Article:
Raja Rao Experienced “India as an Idea”
Raja Rao was my professor when I was an undergraduate student at the University of Texas at Austin from 1976 -1981. I started college after spending four years in India, arriving at the Indo-Pak border on December 10, 1970, at the tender age of eighteen and spending four years studying yoga and meditation. In 1973, I met my Guru, Shri Neem Karoli Babaji, who not only gave me my name, RamRani, but also serious instructions that have guided my life since. He said to me, “RamRani, when you go back to America, go to the university and study about India and help to make Hinduism better understood and respected.”
It was my good fortune to have met Raja Rao as I began that scholarly quest. While an undergraduate, I took several classes under his instruction including “Symbolism of the Male and Female” and “Introduction to Advaita Vedanta”. In the sixties his courses had been always full of eager students and the administration had to move his classes to large auditoriums. By the time I was at UT seeking my undergraduate degree, in 1976, the Hippies who had adored Raja Rao, and whom he admired, had thinned out and there was a mixture of scholarly, serious students with a personal mission, as well as a few remaining hardcore enlightenment seeking, Austin-type Hippies. After 1980, and the election of Ronald Reagan, Raja Rao said he noticed a difference in the genre of students who came his way and the sizes of his classes grew gradually smaller. Following my graduation, with a B.A. in Indian Languages and Literature, as well as teaching certificates in Social Studies and Geography, I would bring Raja Rao fresh carrot/vegetable juice several times a week, that I made regularly while I was pregnant with my first child.
Having obtained a BA, from UT Austin in 1981, along with teaching certifications, I taught high school history and found to my dismay that in World History textbooks the narratives about India were full of prejudice and bias and ludicrous misinformation. Comparatively, such negativities were not as prevalent in chapters about other areas of the world such as China, Europe, or Africa; and other other religious traditions, such as Judaism and Islam were treated with less sensationalism and more objectivity. Remembering my Guru’s command to help make Hinduism better understood and respected, when my three children were all of school-age, I decided to go to get a PhD and work to address the problems with the treatment of India and Hinduism as found in history textbooks used in American classrooms.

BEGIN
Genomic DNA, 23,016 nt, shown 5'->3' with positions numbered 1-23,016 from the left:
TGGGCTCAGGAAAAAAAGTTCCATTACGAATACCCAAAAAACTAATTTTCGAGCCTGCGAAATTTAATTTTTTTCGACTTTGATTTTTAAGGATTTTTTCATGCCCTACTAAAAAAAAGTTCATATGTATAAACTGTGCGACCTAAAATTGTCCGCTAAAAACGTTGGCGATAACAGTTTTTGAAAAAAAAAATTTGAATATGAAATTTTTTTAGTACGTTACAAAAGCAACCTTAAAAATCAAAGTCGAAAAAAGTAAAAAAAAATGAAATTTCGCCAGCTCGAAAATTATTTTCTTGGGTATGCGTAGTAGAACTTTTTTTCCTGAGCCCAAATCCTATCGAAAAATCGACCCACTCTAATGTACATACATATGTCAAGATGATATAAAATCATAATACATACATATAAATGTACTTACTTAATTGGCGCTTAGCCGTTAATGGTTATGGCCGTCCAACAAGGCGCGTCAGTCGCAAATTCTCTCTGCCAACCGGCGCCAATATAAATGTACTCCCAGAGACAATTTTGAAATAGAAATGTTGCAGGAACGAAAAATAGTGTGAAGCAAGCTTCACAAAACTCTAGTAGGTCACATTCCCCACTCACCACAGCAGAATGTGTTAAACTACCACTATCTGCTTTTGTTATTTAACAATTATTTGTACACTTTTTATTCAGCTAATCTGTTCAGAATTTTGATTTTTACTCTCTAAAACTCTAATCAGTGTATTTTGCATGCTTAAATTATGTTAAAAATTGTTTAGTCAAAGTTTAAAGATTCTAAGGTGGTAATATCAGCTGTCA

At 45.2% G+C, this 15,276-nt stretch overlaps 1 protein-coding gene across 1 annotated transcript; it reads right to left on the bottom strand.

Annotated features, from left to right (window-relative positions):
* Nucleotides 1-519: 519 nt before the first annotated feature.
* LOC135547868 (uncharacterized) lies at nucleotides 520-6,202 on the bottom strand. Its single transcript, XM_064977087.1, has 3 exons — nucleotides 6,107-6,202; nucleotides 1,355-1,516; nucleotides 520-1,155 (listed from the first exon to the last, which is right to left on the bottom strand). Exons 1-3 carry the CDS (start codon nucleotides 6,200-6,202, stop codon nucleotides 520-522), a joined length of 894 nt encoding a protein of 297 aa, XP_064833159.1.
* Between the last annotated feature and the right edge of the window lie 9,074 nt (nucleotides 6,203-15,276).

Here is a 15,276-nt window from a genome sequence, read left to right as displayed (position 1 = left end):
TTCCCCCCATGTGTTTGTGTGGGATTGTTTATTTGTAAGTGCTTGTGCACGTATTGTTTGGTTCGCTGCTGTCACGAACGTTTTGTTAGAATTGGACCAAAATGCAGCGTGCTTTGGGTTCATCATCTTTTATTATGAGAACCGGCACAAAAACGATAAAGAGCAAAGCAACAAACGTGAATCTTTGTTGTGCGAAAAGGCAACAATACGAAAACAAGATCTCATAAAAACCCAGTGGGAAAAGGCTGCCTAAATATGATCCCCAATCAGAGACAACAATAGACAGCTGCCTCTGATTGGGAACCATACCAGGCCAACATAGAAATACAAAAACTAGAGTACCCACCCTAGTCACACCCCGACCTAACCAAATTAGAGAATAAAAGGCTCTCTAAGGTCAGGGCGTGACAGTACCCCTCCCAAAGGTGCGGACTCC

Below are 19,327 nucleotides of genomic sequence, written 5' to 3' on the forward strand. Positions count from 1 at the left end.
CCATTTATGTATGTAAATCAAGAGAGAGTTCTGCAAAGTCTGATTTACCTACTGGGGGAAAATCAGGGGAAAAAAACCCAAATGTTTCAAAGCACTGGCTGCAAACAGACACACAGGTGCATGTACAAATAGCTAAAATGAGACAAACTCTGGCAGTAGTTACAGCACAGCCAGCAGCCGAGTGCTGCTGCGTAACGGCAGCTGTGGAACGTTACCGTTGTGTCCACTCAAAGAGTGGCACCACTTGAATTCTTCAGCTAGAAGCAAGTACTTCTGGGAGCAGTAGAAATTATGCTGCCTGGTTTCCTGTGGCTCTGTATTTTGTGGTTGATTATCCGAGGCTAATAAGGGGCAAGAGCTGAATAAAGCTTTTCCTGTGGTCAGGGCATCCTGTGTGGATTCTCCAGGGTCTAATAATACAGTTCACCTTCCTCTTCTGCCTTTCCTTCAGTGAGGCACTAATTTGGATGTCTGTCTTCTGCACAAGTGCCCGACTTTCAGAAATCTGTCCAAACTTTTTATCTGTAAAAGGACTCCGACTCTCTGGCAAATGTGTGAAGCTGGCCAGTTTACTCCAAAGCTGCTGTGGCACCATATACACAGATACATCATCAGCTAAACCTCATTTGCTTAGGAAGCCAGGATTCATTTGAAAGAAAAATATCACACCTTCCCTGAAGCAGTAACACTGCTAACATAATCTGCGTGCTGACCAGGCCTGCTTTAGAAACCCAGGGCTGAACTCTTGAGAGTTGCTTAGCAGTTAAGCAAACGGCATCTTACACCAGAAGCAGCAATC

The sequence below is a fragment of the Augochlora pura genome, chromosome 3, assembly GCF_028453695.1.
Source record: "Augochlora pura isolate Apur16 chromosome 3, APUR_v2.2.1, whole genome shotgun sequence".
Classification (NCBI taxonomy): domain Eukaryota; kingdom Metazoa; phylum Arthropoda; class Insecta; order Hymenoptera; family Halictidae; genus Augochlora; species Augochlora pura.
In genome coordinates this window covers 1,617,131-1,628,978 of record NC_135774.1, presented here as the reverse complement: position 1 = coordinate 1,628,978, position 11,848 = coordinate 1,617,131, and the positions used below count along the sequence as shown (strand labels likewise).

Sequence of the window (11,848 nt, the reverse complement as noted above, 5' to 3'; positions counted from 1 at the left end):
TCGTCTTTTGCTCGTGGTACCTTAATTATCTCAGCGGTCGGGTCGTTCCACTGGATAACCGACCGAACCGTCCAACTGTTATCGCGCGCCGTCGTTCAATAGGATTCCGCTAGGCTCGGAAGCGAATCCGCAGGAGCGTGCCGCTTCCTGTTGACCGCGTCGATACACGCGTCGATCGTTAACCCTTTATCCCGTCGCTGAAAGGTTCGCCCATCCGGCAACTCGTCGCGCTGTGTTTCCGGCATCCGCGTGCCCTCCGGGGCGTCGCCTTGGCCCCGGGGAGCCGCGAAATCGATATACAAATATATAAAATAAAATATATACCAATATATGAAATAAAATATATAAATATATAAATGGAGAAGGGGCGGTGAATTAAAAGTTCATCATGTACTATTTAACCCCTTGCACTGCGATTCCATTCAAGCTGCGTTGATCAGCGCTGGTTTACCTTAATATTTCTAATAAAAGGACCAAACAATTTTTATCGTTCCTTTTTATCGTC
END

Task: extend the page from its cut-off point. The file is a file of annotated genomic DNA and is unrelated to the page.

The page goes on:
Essential for the fulfillment of my Guruji’s instructions, in February 1992, while teaching at Taos High School in New Mexico, I applied to graduate school at UT Austin and then went to India with my 12 year-old daughter, Kristina Shakti for six months. I returned to the US in December, anticipating starting school in January, but I found to my surprise that I had not been admitted to the Department of South Asian Studies even though 11 years earlier I had graduated with honors from UT Austin, with a BA in Indian Language and Literature.
When I arrived back in Austin in December 1992, I immediately looked up Raja Rao, my professor and mentor from my undergraduate days. He had retired a decade earlier. I found with delight that he had married my old friend and colleague, Susan, with whom I had worked years before caring for Ella, an elderly vegetarian lady, who had been a Theosophist, since the 1920’s. Raja Rao helped guide me through tumultuous, sometimes adversarial academic experiences, where what I was being taught was quite often the opposite of the instructions given to me by my Guruji. It seemed as if Hinduism was being mistaught, misunderstood, and disrespected at the very universities my Guru had instructed me to attend in order to study about Hinduism.
Since I had been refused admittance to my alma mater UT Austin, Raja Rao came to my aid and called Dr. Richard King, the dean of the school of Liberal Arts and went above the heads of the chairman of the Department of South Asian Studies and the professors on the selection committee. Raja Rao wrote a letter of recommendation that is still one of my dearest memories. In Dec 1992, Raja Rao wrote, “Of all the students I have taught at The University of Texas at Austin, which were thousands. Yvette Rosser understood India the best.” His signature was quite small, and slanted at a 45% angle on the bottom right hand side of the page. After a week or two of wrangling and sincerely begging and pleading in meetings with deans, including a few more phone calls from Raja Rao on my behalf, I was finally admitted to graduate school.
Within the first year I had begun working as the Outreach Coordinator for the Department of South Asian Studies, writing grants to sponsor workshops to teach high school teachers how to better teach about India, and developing curriculum. While working in the department, I was informed by Sarah, the secretary of the Department of South Asian Studies, who had been present taking notes during the selection committee’s meetings, that the reason I had initially been denied admittance to graduate school was because the professors in the selection committee were critical of a letter of recommendation submitted on my behalf by my old friend and Guru-bhai, Ramdass (formally Dr. Richard Alpert, of Harvard University). Ramdass has written books about our Guru Neem Karoli Baba and has published extensively about the practical application of Dharma in everyday life. The professors of South Asian Studies had looked derisively at Ramdass’ letter of recommendation since it implied I was “too Hindu to study Hinduism objectively”. However, the letter did not say I was Hindu, indeed Ramdass does not consider himself a Hindu. However in December 1992, my appreciation for Hindu traditions was enough to disqualify me from studying about those very traditions in a modern American university. I’ve laughed about this because, in my opinion, jealousy may have motivated them, since many books by Ramdass are best sellers and remain in print for decades, such as “Be Here Now” while their books about India gather dust on library shelves.